Dec. 19 (Bloomberg) -- Naoki Inose, a writer-turned-politician who captured Tokyo’s governorship a year ago, announced today he will step down amid allegations of financial dealings with Japan’s largest hospital chain.
“I don’t want to further interrupt the operations of the administration” as Tokyo prepares for 2020 Summer Olympics, Inose told reporters. “There is no way other than resigning.”
Inose said he borrowed 50 million yen ($480,000) interest free from the Tokushukai Group for “personal” reasons before he was elected in December 2012, according to the transcript of a Tokyo assembly meeting on Dec. 6. He returned the money in September, he said, after prosecutors opened a probe of the organization. Candidates for Japanese public office are legally bound to report all funds accepted as campaign contributions.
Tokushukai’s ex-chairman, Torao Tokuda, told Inose in November last year that the organization was interested in acquiring a hospital owned by Tokyo Electric Power, Asahi News reported yesterday. Takeshi Tokuda, son of Torao Tokuda and a member of the lower house of Japan’s parliament, provided the cash after his father’s meeting with Inose, the transcript said.
Inose said at the Dec. 6 assembly meeting that he wasn’t aware of Tokushukai’s purchase plan and he didn’t discuss the issue with Tokuda, according to the transcript.
The younger Tokuda announced his resignation from the ruling Liberal Democratic Party after six associates, including two of his sisters, were arrested for election campaign fraud, the Japan Times reported last month.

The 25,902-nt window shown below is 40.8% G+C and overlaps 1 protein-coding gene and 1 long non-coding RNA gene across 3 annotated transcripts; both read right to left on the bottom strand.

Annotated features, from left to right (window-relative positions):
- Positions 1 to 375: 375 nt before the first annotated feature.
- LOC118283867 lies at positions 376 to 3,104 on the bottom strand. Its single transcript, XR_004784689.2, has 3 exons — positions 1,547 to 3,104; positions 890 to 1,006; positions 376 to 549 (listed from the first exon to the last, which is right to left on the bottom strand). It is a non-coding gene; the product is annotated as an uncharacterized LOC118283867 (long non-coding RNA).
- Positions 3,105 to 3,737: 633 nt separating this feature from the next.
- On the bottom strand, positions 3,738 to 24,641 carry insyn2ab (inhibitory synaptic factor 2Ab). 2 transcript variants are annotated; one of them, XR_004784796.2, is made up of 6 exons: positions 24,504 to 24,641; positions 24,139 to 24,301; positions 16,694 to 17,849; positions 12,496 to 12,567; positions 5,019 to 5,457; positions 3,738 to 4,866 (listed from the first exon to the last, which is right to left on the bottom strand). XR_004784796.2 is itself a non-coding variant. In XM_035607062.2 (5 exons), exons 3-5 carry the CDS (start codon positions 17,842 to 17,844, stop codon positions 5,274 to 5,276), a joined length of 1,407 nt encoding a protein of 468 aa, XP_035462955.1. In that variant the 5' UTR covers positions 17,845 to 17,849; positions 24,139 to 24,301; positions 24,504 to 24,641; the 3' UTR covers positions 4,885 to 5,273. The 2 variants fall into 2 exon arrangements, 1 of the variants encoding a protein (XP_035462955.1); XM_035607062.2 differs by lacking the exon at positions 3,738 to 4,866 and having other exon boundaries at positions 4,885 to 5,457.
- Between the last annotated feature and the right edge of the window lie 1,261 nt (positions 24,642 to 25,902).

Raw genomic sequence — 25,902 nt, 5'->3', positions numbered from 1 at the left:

Inose, 67, won the Japanese capital’s gubernatorial election last year after five years as deputy to Shintaro Ishihara, a nationalist who exacerbated Sino-Japanese tensions by seeking to purchase disputed islets in the East China Sea.
Like Ishihara, Inose was a writer who was drawn into politics late in his career. He won literary fame for nonfiction works on Japan’s World War II defeat and the life of nationalist writer Yukio Mishima.
Essays by Inose on the need for bureaucratic reform and the privatization of national highways drew the attention of former Prime Minister Junichiro Koizumi, who named him to an advisory position.
Inose made Tokyo’s bid for the 2020 Olympic Games a centerpiece of his election campaign last year and followed up by delivering a winning presentation to the International Olympic Committee that emphasized the city’s safety, efficient public transportation and financial stability.
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